They’re always watching. 👀
It’s no secret that advertising in the digital age has definitely become a lot more advanced ads. Though it’s become apparent that advertisements online have gotten a whole lot more specific than the usual targeted ads based on your Google searches. Instead, many people are now noticing micro-targeted advertisements based on things they’ve never actually searched for online before, but have talked about in real life.
A couple this past summer did an impromptu study and decided to talk about cat food by their phone (even though they don’t have a cat and would never need cat food) to see if their phone was listening to them. Turns out, a few days later, they started getting cat food advertisements.
So how is this happening and how is it legal? While Facebook commented on the couple’s experiment claiming they would never use client data in that way, the New York Times investigated a program that could possibly be partly responsible for the phenomenon. Turns out the program is not only legal but the amount of grey area surrounding the concept means we really don’t know when our phones are or aren’t listening.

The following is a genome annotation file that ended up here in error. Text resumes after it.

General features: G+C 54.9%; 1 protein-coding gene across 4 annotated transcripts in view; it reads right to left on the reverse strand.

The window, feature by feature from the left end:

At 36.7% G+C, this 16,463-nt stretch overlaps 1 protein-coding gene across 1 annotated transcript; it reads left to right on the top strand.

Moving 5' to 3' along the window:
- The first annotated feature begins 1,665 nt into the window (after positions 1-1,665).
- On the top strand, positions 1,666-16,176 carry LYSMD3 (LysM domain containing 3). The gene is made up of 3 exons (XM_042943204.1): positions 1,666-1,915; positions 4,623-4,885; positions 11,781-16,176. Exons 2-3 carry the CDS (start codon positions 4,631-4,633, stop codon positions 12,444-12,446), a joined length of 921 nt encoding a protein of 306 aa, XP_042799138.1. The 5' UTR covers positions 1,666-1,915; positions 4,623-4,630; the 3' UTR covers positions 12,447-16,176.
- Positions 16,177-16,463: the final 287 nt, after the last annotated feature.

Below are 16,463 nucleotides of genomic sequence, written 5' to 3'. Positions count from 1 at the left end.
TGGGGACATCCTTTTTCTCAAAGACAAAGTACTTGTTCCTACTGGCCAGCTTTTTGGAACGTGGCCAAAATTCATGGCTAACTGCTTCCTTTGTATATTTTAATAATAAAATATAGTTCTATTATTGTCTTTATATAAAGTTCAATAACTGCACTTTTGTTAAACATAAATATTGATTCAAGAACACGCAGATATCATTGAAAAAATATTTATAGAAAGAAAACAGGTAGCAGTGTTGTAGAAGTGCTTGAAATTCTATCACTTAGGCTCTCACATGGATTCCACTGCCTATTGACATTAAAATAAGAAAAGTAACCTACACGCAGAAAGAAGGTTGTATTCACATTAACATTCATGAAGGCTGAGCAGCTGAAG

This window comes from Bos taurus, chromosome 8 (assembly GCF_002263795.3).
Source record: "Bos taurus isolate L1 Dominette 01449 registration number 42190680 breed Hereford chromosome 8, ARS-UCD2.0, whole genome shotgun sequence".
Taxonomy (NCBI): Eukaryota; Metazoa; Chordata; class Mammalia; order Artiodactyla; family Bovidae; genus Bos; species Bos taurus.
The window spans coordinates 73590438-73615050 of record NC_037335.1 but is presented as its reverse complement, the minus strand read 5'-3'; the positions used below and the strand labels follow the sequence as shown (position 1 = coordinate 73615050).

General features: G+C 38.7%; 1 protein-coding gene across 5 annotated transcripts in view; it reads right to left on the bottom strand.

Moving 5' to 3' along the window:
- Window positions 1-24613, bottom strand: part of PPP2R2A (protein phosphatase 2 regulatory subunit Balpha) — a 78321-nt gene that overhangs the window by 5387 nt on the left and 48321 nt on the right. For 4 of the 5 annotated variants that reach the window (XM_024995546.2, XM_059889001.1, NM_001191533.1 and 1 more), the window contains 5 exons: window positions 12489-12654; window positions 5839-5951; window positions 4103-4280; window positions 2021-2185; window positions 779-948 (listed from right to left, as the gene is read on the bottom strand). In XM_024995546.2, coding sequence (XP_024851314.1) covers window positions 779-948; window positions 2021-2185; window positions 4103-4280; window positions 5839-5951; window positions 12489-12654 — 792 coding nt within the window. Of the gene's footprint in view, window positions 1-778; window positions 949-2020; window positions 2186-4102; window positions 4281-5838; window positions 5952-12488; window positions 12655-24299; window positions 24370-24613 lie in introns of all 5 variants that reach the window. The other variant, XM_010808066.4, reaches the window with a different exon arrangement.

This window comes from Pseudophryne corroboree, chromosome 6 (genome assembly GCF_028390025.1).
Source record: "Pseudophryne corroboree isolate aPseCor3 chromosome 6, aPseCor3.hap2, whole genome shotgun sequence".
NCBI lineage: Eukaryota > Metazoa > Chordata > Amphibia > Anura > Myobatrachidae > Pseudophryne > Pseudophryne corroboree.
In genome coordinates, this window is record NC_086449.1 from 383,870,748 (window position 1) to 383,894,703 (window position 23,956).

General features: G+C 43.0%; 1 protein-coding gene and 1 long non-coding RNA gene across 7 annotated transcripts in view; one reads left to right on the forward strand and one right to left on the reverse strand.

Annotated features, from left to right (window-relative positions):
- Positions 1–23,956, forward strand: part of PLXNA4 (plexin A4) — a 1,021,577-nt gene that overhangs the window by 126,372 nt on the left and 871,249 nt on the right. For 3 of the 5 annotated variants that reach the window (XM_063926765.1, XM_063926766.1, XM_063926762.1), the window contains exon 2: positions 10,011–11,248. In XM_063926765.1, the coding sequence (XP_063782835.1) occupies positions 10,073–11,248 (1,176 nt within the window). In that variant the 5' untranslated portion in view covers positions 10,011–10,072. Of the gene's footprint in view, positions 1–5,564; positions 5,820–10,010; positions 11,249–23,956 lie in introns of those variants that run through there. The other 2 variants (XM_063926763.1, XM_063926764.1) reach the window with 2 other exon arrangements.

The software reportedly comes from Alphonso, a start-up company that collects TV data for advertisers. Meaning they are looking to grab as much data as they can when it comes to finding out who is consuming what. How they grab that data, though, isn’t primarily by tracking what TV shows you watch on your phone. Instead, the program is apparently installed into mobile game apps that allow them to listen to what is playing on your television.
How the company gains access to your phone is through embedding its software into games you download. If you were to download one of these games, after clicking “accept” when the app prompts for access to your microphone, your phone is all ears. Listening to monitor which TV shows and movies you are watching and then compiling that data to send back to their offices.